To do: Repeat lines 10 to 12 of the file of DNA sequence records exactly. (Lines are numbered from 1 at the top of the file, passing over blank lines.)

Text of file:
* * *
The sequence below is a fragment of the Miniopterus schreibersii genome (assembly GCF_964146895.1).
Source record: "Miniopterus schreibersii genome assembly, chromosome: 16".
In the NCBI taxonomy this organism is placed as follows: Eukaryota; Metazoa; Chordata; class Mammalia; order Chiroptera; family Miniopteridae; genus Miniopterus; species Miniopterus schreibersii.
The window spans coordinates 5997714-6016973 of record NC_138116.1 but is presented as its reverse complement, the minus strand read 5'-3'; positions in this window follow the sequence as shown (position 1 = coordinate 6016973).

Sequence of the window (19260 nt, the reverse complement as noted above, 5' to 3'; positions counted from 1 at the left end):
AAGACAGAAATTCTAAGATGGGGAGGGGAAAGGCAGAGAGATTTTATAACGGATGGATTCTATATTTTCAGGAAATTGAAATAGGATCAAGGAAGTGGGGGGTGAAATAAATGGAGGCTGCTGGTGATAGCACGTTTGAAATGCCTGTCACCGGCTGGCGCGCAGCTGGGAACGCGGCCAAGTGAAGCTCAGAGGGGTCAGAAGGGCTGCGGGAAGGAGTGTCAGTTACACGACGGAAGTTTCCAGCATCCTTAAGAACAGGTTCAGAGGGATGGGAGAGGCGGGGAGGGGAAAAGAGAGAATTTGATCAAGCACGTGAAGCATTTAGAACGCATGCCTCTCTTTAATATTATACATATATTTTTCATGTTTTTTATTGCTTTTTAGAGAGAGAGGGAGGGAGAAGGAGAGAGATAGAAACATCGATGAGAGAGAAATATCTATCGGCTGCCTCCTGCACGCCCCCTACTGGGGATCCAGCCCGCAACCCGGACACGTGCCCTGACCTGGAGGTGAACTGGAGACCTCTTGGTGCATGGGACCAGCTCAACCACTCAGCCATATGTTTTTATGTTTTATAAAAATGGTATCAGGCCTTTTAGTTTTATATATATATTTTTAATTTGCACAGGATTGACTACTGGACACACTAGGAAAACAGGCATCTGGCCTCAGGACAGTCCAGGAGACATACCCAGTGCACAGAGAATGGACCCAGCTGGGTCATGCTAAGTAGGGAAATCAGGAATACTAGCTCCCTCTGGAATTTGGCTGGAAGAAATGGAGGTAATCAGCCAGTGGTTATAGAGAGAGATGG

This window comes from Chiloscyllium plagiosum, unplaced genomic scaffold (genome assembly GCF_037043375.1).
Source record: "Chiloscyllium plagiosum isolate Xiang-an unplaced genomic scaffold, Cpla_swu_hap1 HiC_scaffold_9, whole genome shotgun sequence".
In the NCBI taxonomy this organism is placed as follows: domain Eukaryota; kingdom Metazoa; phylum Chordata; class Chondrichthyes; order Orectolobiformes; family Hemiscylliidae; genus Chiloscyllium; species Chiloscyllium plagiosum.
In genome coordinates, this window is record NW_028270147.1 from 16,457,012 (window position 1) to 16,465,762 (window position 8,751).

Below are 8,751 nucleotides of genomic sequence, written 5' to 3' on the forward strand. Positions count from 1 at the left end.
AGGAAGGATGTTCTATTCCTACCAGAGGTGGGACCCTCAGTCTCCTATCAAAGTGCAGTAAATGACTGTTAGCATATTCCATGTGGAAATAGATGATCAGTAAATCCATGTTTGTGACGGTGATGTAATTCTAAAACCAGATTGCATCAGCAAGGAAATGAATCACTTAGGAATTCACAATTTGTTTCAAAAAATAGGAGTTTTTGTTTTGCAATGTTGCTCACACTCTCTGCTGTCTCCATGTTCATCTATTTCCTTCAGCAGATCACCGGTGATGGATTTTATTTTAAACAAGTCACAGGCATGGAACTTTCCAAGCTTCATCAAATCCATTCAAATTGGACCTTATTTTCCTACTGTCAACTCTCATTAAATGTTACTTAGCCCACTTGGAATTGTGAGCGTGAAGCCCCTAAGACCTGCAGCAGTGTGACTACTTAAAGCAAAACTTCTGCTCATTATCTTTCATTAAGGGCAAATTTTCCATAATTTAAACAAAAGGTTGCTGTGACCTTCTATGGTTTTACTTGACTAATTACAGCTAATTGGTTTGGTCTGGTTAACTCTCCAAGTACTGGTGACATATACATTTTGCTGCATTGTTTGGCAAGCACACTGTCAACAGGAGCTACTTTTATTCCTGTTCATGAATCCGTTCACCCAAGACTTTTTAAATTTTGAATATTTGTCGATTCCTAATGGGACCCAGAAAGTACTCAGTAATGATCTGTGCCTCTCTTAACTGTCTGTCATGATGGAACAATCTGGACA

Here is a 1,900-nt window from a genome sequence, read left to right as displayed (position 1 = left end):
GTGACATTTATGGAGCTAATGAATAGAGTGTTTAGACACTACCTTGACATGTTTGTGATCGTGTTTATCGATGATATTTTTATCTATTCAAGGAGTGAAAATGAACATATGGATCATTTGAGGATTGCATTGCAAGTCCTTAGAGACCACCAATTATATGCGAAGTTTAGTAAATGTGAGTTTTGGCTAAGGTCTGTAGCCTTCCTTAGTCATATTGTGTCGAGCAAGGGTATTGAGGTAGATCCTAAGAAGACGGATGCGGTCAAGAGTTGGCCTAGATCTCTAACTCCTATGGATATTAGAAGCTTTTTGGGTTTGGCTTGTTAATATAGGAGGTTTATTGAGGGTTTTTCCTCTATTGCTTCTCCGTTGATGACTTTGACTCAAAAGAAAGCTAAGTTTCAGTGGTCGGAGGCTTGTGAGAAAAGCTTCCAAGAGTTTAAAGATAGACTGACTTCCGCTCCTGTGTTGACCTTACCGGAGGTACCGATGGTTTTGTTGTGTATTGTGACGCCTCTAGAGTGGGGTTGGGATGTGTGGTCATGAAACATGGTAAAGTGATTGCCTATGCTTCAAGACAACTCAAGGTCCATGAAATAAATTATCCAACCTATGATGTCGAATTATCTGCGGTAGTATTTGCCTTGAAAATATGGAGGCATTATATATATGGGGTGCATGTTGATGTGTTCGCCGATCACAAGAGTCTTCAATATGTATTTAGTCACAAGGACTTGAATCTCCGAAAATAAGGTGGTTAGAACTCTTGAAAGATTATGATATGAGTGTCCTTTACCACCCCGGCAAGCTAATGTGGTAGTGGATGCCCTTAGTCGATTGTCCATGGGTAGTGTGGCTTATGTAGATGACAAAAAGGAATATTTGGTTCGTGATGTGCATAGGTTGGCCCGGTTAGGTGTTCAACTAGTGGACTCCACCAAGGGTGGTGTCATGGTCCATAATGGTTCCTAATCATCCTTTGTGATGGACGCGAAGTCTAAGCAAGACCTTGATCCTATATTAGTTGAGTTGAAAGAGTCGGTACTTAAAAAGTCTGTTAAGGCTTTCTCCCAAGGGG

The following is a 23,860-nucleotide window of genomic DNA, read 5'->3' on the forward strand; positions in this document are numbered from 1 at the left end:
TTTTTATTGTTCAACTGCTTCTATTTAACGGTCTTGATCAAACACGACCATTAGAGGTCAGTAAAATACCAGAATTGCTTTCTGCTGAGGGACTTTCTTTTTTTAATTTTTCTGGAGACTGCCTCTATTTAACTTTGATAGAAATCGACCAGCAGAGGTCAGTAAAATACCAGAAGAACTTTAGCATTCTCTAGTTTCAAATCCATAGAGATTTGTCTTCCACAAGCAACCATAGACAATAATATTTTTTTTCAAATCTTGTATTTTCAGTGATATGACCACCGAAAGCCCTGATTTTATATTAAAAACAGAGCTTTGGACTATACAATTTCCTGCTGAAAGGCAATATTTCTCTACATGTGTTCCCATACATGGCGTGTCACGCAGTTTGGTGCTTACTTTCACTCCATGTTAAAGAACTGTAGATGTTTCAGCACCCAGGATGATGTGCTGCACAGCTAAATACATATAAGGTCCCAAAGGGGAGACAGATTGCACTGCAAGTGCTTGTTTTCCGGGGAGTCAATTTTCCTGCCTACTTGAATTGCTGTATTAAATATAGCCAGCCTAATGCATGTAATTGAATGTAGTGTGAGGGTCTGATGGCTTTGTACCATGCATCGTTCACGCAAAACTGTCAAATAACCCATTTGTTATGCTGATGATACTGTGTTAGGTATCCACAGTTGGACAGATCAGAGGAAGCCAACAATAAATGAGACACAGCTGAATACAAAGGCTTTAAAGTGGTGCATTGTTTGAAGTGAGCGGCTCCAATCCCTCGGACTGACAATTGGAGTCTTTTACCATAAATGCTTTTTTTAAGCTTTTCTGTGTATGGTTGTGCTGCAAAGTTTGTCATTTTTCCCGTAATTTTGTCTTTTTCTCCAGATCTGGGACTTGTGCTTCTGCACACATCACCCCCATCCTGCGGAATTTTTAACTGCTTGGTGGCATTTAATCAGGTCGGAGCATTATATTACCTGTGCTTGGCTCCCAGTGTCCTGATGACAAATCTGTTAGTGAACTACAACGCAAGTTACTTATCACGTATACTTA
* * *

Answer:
In genome coordinates, this window is record NW_028270147.1 from 16,457,012 (window position 1) to 16,465,762 (window position 8,751).

Below are 8,751 nucleotides of genomic sequence, written 5' to 3' on the forward strand. Positions count from 1 at the left end.
AGGAAGGATGTTCTATTCCTACCAGAGGTGGGACCCTCAGTCTCCTATCAAAGTGCAGTAAATGACTGTTAGCATATTCCATGTGGAAATAGATGATCAGTAAATCCATGTTTGTGACGGTGATGTAATTCTAAAACCAGATTGCATCAGCAAGGAAATGAATCACTTAGGAATTCACAATTTGTTTCAAAAAATAGGAGTTTTTGTTTTGCAATGTTGCTCACACTCTCTGCTGTCTCCATGTTCATCTATTTCCTTCAGCAGATCACCGGTGATGGATTTTATTTTAAACAAGTCACAGGCATGGAACTTTCCAAGCTTCATCAAATCCATTCAAATTGGACCTTATTTTCCTACTGTCAACTCTCATTAAATGTTACTTAGCCCACTTGGAATTGTGAGCGTGAAGCCCCTAAGACCTGCAGCAGTGTGACTACTTAAAGCAAAACTTCTGCTCATTATCTTTCATTAAGGGCAAATTTTCCATAATTTAAACAAAAGGTTGCTGTGACCTTCTATGGTTTTACTTGACTAATTACAGCTAATTGGTTTGGTCTGGTTAACTCTCCAAGTACTGGTGACATATACATTTTGCTGCATTGTTTGGCAAGCACACTGTCAACAGGAGCTACTTTTATTCCTGTTCATGAATCCGTTCACCCAAGACTTTTTAAATTTTGAATATTTGTCGATTCCTAATGGGACCCAGAAAGTACTCAGTAATGATCTGTGCCTCTCTTAACTGTCTGTCATGATGGAACAATCTGGACA